Dear teachers!
Could you please check the following sentences and correct them for me?

1. Can you answer to the question to whom it belongs?
2. To whom does it belong?
3-1. [Who/Whom] do you think this car belongs to?
3-2. To [who/whom] do you think this car belongs to?
4. You live with the assumption that everything comes in due time.
5. Can anyone try to account for the difference between "who" and whom"?
6. Being all together at Christmas adds to magnificent atmosphere accompanying this holiday.
7. She compires an exception.
8-1. He has recently published a book entitled: "Phrasal Verbs... How the New Meaning Comes Into Being".
8-2. He has recently published a book entitled: "Phrasal Verbs... How is the New Meaning Created".
8-3. He has recently published a book entitled: "Phrasal Verbs... How the New Meaning Originates".
9-1. She aims to pass this exam.
9-2. She aims at passing this exam.
10. The engine used in "Unreal Tournament 2004" [is accord with / answers to / comes up to / measures up] players' expectations.
(Unreal Tournament is the name of a computer game, should it be surrounded with quotation marks or italicized then?)

Thank you very much
Best regards.
It is not really true to say that whom is more formal than who.

Each word had a specific role to play in grammatical terms, but we are at a point in history where this aspect of language is changing. Many native speakers are unsure about which to use, so they either drop "whom" altogether, OR use it where it is not appropriate grammatically, in an effort to appear "educated".

My guess is that the whom variation will be dropped by most people and who alone will eventually become the new standard in both situations.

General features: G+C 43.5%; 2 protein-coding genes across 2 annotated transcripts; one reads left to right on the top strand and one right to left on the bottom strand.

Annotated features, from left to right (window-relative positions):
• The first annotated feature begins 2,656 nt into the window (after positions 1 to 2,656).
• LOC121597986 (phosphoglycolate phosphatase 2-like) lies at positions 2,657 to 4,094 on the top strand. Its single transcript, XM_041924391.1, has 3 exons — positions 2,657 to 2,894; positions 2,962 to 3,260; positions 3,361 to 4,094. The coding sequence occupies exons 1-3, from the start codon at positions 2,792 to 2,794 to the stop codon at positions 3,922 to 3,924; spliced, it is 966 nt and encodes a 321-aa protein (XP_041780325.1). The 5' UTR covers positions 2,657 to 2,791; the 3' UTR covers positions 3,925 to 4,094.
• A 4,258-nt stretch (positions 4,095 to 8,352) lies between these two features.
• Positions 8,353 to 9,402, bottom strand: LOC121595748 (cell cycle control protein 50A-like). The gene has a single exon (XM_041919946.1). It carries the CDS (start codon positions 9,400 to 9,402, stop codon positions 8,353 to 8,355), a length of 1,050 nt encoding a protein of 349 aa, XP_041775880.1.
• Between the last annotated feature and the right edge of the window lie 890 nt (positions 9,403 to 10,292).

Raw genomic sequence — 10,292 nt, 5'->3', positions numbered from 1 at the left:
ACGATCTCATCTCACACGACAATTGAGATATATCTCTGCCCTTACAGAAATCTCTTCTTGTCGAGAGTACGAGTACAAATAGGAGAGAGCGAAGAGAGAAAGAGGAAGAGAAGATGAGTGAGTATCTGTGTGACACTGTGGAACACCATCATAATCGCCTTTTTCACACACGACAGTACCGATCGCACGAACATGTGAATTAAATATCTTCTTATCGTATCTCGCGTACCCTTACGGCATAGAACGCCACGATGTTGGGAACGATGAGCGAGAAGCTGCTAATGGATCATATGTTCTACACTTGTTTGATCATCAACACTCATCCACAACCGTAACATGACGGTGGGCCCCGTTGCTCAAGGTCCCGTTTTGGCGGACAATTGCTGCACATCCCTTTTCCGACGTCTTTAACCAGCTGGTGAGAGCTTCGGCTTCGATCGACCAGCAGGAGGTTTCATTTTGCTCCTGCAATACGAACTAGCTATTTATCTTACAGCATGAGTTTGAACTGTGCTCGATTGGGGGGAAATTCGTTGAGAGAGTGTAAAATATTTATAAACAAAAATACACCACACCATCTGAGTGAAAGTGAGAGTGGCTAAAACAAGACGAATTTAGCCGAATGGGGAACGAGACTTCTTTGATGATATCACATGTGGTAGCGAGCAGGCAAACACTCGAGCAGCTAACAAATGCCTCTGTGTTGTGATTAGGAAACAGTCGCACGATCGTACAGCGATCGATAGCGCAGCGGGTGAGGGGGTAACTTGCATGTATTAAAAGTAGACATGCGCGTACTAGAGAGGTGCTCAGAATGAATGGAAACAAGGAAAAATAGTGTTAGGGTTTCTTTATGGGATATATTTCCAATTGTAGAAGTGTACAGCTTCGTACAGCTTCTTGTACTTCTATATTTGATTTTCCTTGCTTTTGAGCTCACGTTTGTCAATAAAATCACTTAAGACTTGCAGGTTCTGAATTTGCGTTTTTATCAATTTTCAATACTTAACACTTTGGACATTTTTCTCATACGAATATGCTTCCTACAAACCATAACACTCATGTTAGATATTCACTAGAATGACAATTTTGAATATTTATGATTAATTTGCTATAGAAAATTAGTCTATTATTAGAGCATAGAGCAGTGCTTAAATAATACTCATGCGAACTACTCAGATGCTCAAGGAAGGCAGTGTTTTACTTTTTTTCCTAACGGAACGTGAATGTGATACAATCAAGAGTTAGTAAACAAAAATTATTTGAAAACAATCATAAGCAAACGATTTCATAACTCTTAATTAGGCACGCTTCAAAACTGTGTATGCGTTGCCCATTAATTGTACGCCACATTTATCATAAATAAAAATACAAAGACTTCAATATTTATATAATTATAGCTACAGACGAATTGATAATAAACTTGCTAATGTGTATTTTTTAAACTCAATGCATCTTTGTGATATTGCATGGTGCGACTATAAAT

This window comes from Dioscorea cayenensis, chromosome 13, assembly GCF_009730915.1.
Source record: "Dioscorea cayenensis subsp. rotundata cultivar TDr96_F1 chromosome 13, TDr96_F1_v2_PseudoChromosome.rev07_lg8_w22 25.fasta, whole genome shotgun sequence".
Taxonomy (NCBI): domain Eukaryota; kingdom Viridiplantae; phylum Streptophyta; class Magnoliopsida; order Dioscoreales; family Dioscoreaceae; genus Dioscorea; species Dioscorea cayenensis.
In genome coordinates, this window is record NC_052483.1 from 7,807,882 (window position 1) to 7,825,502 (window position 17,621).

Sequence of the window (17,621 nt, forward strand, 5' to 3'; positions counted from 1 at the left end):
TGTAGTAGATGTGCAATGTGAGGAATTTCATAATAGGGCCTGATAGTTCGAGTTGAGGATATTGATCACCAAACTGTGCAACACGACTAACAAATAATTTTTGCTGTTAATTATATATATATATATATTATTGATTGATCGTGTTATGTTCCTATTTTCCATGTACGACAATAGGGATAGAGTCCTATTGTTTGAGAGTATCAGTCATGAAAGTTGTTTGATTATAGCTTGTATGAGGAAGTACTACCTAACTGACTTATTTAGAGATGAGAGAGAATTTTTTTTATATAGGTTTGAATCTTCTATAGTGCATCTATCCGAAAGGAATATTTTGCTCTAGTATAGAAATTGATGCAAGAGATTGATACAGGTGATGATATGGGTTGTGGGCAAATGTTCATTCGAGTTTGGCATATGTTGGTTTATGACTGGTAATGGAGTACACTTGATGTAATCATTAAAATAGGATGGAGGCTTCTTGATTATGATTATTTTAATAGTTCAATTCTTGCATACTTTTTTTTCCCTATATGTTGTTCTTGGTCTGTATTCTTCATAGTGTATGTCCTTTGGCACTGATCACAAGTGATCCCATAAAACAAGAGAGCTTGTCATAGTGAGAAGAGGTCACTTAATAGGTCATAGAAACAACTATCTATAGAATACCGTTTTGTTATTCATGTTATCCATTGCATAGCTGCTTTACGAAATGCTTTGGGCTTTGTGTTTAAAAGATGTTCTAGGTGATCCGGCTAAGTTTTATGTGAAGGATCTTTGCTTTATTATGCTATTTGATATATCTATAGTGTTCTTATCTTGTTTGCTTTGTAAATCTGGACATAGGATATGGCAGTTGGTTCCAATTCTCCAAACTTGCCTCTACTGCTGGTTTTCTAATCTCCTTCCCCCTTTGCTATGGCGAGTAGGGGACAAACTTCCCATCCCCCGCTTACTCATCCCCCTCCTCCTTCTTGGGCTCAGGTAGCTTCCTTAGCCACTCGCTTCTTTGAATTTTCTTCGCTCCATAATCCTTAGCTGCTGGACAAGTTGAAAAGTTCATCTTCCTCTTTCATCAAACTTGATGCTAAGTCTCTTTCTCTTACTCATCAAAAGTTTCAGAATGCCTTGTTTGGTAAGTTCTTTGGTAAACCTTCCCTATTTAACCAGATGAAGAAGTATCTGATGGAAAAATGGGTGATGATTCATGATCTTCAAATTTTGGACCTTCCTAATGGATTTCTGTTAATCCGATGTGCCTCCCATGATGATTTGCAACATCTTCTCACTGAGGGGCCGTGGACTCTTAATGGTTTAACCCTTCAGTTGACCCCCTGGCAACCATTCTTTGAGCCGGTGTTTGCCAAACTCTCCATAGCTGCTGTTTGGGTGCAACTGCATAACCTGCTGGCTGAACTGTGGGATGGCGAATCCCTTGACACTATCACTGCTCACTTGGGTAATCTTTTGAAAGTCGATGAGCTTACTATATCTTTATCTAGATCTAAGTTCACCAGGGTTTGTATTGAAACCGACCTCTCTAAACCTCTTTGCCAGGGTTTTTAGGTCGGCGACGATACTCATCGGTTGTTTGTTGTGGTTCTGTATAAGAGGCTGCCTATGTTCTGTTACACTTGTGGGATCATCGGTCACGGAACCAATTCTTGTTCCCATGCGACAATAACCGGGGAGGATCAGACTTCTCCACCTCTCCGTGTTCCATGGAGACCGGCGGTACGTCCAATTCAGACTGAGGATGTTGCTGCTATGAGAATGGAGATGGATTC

"Whom" is the accusative case of "who". It's really easy to get this right. Forget all the rules - just imagine you're saying "he" or "him" instead of "who" or "whom". Get that right, and then switch pronouns - replace "he" (which has no "m") with "who", and "him" (which ends in an "m") with "whom", and it will be right. Easy trick.

Suzi is correct that many people don't use this in spoken English (although it's not dead yet), but I assume you need the formal answer, so there it is.

As for your other questions, if you want to understand the principles behind these things, all you have to do is ask. Start a separate thread for each principle, if you can separate them. But if all you want are the answers, I'm afraid it will have to be someone other than I who supplies them.

Students: We have free audio pronunciation exercises.
Regarding who/whom

1) The relative pronoun is the subject of the relative clause => who. "John is the only one who understands me"

2) The relative pronoun is the object of the relative clause => who/whom. Whom is more formal than who. "John is the only one who/m/ I understand."

3) The relative pronoun comes after a preposition => whom. "John is the only one of whom I speak."
 suzi's reply was promoted to an answer.
 rommie's reply was promoted to an answer.
Teachers: We supply a list of EFL job vacancies
All three variations of question eight are correct. As indeed is:

He has recently published a book entitled: "Phrasal Frogs... How is the Cream Bun?".

You can put anything in quotes. Only the stuff outside the quotes requires correct syntax. For all I know, the book might really have been called that!

Rommie Emotion: smile
Ok, thanks very much. All your valuable clues on "who/whom" rule will help me in recognizing when to use each one of them correctly. However, could anyone cast one's eye over all the sentences? Well, I mean here if you can tell me whether they make sense to you, or what is possibly wrong with them.

Thank you very much indeed
Best regards.
-- Camilus